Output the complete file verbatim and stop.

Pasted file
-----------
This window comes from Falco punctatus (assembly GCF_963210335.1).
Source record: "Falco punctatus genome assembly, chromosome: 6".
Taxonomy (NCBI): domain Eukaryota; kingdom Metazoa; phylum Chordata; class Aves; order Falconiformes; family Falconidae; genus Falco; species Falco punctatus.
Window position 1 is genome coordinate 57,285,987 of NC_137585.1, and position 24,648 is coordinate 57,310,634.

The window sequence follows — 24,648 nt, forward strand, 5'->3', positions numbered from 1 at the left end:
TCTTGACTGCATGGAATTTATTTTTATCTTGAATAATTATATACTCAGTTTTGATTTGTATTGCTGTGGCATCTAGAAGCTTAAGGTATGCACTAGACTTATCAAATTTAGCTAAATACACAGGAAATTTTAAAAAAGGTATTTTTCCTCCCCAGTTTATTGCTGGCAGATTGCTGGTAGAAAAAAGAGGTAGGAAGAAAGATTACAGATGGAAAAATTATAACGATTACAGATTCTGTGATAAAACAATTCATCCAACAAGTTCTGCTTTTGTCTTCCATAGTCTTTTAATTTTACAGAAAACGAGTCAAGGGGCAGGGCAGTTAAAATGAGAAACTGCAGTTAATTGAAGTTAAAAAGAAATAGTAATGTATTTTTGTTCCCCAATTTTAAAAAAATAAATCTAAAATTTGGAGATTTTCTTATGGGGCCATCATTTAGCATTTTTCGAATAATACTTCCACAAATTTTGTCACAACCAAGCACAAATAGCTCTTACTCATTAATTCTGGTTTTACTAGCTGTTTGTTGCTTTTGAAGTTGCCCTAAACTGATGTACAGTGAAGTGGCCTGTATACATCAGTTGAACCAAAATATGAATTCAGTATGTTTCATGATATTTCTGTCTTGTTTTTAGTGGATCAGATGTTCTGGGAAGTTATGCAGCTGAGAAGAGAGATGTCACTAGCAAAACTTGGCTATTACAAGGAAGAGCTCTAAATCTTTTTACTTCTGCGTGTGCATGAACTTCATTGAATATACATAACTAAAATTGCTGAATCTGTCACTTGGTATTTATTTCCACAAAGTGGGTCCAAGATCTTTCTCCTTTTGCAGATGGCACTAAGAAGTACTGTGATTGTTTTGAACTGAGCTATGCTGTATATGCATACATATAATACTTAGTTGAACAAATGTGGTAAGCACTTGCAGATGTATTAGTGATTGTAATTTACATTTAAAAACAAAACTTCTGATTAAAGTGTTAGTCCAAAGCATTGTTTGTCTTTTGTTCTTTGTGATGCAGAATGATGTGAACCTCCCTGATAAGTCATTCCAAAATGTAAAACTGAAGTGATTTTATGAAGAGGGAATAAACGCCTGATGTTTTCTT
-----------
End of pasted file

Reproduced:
This window comes from Falco punctatus (assembly GCF_963210335.1).
Source record: "Falco punctatus genome assembly, chromosome: 6".
Taxonomy (NCBI): domain Eukaryota; kingdom Metazoa; phylum Chordata; class Aves; order Falconiformes; family Falconidae; genus Falco; species Falco punctatus.
Window position 1 is genome coordinate 57,285,987 of NC_137585.1, and position 24,648 is coordinate 57,310,634.

The window sequence follows — 24,648 nt, forward strand, 5'->3', positions numbered from 1 at the left end:
TCTTGACTGCATGGAATTTATTTTTATCTTGAATAATTATATACTCAGTTTTGATTTGTATTGCTGTGGCATCTAGAAGCTTAAGGTATGCACTAGACTTATCAAATTTAGCTAAATACACAGGAAATTTTAAAAAAGGTATTTTTCCTCCCCAGTTTATTGCTGGCAGATTGCTGGTAGAAAAAAGAGGTAGGAAGAAAGATTACAGATGGAAAAATTATAACGATTACAGATTCTGTGATAAAACAATTCATCCAACAAGTTCTGCTTTTGTCTTCCATAGTCTTTTAATTTTACAGAAAACGAGTCAAGGGGCAGGGCAGTTAAAATGAGAAACTGCAGTTAATTGAAGTTAAAAAGAAATAGTAATGTATTTTTGTTCCCCAATTTTAAAAAAATAAATCTAAAATTTGGAGATTTTCTTATGGGGCCATCATTTAGCATTTTTCGAATAATACTTCCACAAATTTTGTCACAACCAAGCACAAATAGCTCTTACTCATTAATTCTGGTTTTACTAGCTGTTTGTTGCTTTTGAAGTTGCCCTAAACTGATGTACAGTGAAGTGGCCTGTATACATCAGTTGAACCAAAATATGAATTCAGTATGTTTCATGATATTTCTGTCTTGTTTTTAGTGGATCAGATGTTCTGGGAAGTTATGCAGCTGAGAAGAGAGATGTCACTAGCAAAACTTGGCTATTACAAGGAAGAGCTCTAAATCTTTTTACTTCTGCGTGTGCATGAACTTCATTGAATATACATAACTAAAATTGCTGAATCTGTCACTTGGTATTTATTTCCACAAAGTGGGTCCAAGATCTTTCTCCTTTTGCAGATGGCACTAAGAAGTACTGTGATTGTTTTGAACTGAGCTATGCTGTATATGCATACATATAATACTTAGTTGAACAAATGTGGTAAGCACTTGCAGATGTATTAGTGATTGTAATTTACATTTAAAAACAAAACTTCTGATTAAAGTGTTAGTCCAAAGCATTGTTTGTCTTTTGTTCTTTGTGATGCAGAATGATGTGAACCTCCCTGATAAGTCATTCCAAAATGTAAAACTGAAGTGATTTTATGAAGAGGGAATAAACGCCTGATGTTTTCTT